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Family history of breast and ovarian cancer and triple negative subtype in hispanic/latina women.

  • Author(s): Anderson, Kristin
  • Thompson, Patricia A
  • Wertheim, Betsy C
  • Martin, Lorena
  • Komenaka, Ian K
  • Bondy, Melissa
  • Daneri-Navarro, Adrian
  • Meza-Montenegro, Maria Mercedes
  • Gutierrez-Millan, Luis Enrique
  • Brewster, Abenaa
  • Madlensky, Lisa
  • Tobias, Malaika
  • Natarajan, Loki
  • Martínez, María Elena
  • et al.
Abstract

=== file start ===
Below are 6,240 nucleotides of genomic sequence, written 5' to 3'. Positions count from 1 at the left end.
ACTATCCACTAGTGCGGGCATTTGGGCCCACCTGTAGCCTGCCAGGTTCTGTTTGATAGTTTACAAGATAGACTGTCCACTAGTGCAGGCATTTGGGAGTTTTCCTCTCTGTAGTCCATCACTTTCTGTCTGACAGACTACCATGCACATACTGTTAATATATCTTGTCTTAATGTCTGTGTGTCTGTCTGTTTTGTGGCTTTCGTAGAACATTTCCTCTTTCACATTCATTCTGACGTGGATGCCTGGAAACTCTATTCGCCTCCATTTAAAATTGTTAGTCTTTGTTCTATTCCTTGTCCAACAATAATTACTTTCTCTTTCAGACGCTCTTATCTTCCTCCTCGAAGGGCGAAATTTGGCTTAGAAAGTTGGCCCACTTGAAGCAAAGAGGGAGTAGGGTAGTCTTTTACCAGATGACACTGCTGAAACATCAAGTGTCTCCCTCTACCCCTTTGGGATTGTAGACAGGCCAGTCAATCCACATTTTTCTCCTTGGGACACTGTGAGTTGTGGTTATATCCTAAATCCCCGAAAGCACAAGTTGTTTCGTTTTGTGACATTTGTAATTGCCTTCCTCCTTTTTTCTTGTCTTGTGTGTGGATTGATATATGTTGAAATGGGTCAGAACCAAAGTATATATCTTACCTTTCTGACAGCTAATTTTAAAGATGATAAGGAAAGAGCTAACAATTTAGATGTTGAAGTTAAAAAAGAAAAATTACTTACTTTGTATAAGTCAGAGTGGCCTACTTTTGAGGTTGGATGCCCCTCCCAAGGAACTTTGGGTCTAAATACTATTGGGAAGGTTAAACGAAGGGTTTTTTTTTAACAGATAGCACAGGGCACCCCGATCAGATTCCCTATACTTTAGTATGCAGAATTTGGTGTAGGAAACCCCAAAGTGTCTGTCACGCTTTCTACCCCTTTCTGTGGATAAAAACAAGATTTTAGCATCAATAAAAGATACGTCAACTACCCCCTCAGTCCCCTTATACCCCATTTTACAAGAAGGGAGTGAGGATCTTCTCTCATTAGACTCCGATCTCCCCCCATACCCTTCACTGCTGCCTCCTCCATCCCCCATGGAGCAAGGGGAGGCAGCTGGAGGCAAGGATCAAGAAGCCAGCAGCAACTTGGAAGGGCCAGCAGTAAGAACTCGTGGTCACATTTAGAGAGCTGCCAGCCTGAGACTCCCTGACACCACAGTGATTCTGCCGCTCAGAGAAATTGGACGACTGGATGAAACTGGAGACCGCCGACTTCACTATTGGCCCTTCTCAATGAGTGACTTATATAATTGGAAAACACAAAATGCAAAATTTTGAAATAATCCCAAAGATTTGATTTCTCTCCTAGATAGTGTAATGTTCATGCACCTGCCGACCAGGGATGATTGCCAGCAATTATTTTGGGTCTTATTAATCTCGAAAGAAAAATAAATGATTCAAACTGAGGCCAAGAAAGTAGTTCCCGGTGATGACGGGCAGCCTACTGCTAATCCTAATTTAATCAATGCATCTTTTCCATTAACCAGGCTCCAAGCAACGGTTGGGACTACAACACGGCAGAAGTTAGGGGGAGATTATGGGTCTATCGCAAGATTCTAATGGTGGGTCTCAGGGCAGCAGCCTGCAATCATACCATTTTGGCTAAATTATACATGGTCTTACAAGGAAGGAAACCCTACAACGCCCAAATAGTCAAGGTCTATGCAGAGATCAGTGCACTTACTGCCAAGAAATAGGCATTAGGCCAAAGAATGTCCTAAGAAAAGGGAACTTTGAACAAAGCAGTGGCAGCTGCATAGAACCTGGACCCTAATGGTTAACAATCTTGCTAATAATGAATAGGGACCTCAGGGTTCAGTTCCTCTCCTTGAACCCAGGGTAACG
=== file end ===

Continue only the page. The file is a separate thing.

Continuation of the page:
Familial breast and ovarian cancer prevalence was assessed among 1150 women of Mexican descent enrolled in a case-only, binational breast cancer study. Logistic regression was conducted to compare odds of triple negative breast cancer (TNBC) to non-TNBC according to family history of breast and breast or ovarian cancer among 914 of these women. Prevalence of breast cancer family history in a first- and first- or second-degree relative was 13.1% and 24.1%, respectively; that for breast or ovarian cancer in a first-degree relative was 14.9%. After adjustment for age and country of residence, women with a first-degree relative with breast cancer were more likely to be diagnosed with TNBC than non-TNBC (OR=1.98; 95% CI, 1.26-3.11). The odds of TNBC compared to non-TNBC were 1.93 (95% CI, 1.26-2.97) for women with a first-degree relative with breast or ovarian cancer. There were non-significant stronger associations between family history and TNBC among women diagnosed at age <50 compared to ≥50 years for breast cancer in a first-degree relative (P-interaction = 0.14) and a first- or second-degree relative (P-interaction = 0.07). Findings suggest that familial breast cancers are associated with triple negative subtype, possibly related to BRCA mutations in Hispanic/Latina women, which are strongly associated with TNBC. Family history is an important tool to identify Hispanic/Latina women who may be at increased risk of TNBC, and could benefit from prevention and early detection strategies.

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